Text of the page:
My maternal grandpa was a well-meaning but mediocre photographer, skilled at bringing the shutter down a moment too early or late, or in taking pictures of things that were not as quirky or offbeat (or well-lit) as he thought.
I’m going to dredge some of his efforts out of the family scrapbooks where they sit unappreciated, and bring them out for contemplation.
Another installment, then.
Thanksgiving is probably the most unchanging and constant holiday this country has to offer.
At Halloween, the costumes differ from year to year.
At Easter, the kids outgrow their fancy clothes from year to year, and maybe the Easter basket holds some new or different treat.
And of course Christmas is defined, at least in part, by that year’s gifts. If you have a snapshot with gifts in it, you can extrapolate how old any given member of your family needed to be to receive that particular present.
Thanksgiving, on the other hand, can only be judged based on how many members of the family consort are there to take part in the festivities, and how gray they look compared to other years.
Thanksgiving snapshots fall into the realm of The Eternal. All across America, there is One Turkey, and One Boat of Gravy, and One Tureen of Mashed Potatoes, forever and ever, world without end, amen.
The person who said “you never step into the same river twice” never took part in an American family Thanksgiving. It is the same river of lumpy gravy every year, as long as the background setting (your grandparents’ house) does not significantly change, and as long as cirrhosis or cardiac arrest or diabetes do not carry off any of the principal players.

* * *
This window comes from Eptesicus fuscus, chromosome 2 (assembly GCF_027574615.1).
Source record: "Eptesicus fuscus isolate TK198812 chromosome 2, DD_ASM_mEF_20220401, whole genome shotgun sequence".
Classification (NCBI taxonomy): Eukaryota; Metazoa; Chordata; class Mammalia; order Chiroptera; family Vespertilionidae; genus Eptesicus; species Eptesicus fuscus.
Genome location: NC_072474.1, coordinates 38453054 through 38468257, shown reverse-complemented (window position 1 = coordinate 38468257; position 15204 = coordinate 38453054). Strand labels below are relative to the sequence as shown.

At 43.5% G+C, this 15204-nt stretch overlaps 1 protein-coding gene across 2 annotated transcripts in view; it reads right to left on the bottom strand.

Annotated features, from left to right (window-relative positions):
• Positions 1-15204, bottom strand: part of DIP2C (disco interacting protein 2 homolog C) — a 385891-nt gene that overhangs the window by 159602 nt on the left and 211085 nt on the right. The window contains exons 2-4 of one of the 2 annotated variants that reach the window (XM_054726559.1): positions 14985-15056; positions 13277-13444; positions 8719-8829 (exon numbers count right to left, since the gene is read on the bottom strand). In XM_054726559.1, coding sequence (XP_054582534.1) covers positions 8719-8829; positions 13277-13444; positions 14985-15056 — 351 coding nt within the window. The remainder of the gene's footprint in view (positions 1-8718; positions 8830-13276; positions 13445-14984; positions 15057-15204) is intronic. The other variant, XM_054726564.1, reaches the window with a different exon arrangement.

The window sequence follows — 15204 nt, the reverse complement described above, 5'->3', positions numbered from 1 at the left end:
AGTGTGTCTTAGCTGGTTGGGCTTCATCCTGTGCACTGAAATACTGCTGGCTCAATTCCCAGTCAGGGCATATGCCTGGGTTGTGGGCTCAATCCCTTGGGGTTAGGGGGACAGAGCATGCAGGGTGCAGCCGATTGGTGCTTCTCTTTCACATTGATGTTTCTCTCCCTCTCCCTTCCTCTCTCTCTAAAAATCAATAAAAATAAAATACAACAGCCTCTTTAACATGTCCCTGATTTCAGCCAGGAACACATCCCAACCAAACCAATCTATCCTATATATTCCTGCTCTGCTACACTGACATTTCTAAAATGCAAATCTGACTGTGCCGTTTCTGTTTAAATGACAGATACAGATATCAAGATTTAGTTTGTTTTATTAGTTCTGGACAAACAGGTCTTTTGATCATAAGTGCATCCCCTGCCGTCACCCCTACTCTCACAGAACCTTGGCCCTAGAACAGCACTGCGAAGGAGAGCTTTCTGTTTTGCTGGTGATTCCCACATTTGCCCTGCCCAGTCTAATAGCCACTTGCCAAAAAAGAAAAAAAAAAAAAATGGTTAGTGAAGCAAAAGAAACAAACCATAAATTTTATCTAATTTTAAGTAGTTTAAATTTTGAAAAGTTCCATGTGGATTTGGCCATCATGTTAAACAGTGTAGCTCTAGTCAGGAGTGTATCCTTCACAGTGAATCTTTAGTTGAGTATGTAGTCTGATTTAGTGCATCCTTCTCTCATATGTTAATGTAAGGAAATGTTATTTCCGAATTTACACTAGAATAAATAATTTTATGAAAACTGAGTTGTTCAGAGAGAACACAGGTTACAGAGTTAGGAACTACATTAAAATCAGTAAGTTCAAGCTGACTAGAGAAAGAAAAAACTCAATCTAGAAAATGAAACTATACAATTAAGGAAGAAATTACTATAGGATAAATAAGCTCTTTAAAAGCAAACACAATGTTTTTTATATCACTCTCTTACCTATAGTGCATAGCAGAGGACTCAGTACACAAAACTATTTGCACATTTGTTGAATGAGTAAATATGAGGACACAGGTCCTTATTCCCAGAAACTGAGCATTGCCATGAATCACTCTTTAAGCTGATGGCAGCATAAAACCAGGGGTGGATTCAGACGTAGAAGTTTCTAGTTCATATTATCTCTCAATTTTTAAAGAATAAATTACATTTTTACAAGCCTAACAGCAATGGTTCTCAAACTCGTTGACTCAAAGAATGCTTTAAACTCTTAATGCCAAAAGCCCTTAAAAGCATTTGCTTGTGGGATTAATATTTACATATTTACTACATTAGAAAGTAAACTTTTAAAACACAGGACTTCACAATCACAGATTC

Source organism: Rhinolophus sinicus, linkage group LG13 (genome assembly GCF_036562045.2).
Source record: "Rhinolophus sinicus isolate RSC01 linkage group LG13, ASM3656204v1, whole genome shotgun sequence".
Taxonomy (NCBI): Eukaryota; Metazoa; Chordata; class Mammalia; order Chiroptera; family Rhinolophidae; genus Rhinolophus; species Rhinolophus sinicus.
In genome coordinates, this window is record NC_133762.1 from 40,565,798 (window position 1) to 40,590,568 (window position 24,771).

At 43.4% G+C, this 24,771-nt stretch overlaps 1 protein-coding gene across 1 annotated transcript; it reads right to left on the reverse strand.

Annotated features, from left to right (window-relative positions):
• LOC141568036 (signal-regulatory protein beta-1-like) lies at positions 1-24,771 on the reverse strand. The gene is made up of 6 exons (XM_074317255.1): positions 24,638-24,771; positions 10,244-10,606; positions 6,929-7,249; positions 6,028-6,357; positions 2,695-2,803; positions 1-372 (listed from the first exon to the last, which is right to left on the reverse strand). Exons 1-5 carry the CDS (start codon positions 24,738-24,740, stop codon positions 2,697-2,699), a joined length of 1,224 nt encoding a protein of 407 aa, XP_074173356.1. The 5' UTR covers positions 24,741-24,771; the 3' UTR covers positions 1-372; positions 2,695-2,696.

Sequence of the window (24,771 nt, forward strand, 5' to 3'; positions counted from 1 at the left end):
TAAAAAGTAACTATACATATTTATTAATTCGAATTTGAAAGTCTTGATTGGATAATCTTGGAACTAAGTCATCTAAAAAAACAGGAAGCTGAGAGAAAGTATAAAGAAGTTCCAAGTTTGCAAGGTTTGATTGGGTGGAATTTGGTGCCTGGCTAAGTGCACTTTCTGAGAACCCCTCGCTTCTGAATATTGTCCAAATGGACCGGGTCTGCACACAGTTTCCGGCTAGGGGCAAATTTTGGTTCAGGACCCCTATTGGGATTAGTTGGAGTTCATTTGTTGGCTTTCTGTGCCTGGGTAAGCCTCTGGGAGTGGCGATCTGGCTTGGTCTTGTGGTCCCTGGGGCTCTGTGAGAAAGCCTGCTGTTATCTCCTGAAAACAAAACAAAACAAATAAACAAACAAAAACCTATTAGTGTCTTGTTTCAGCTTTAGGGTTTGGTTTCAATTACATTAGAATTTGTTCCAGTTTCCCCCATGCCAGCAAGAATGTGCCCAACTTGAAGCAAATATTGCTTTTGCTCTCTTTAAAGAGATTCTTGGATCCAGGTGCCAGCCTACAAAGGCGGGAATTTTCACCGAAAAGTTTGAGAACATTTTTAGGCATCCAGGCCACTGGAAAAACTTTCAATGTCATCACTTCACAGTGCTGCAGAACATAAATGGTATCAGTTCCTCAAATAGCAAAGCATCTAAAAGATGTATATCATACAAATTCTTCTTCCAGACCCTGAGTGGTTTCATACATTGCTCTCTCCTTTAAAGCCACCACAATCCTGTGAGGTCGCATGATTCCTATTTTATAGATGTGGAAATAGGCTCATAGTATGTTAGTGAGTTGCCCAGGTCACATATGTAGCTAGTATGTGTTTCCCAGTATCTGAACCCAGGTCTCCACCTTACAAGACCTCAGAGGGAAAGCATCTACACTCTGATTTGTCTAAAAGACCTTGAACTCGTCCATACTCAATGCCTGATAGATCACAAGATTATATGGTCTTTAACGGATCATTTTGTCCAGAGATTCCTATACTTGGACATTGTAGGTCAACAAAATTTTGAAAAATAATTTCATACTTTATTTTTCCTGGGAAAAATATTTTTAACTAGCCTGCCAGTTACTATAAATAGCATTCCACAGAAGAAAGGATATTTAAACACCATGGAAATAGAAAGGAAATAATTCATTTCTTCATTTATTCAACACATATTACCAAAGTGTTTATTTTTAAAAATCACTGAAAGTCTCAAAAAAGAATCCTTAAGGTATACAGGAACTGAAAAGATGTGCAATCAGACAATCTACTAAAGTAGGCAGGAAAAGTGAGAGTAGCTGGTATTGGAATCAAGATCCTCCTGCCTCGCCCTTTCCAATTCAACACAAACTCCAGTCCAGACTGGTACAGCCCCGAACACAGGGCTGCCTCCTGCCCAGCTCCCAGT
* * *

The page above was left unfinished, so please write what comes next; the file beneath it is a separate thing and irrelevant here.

(Someone once quipped that Thanksgiving is the one holiday at which all thoughts of sex disappear. And so it is — a rejection of the outside world, and an embrace of the family structure you have already built for yourself. Dressing in brown sweater vests and overeating on turkey and pumpkin roll doesn’t make anyone feel sexxay, either.)
Here, then, is an underexposed picture of a family gathering. It is probably Thanksgiving, though the labeling is not crystal clear.
If you are missing a year of Thanksgiving from your family photo scrapbook, feel free to borrow this one. It will do as well as the real photo — the long-lost one with your actual family members in it.
The turkey and gravy tasted the same to our family as your turkey and gravy did to your family. It was doubtless an hour or two late and maybe a little on the dry side, as yours was. There was football on a bulky TV beforehand, and pie and wiped-out conversation afterward, just like at your house in Pennsylvania or Wisconsin or Idaho.
There is no chandelier in America powerful enough to cast real light on the withdrawn, somnambulent suburban parade that is Thanksgiving.
Pass the cranberry sauce, won’t you?
Stamford, Connecticut, 1979.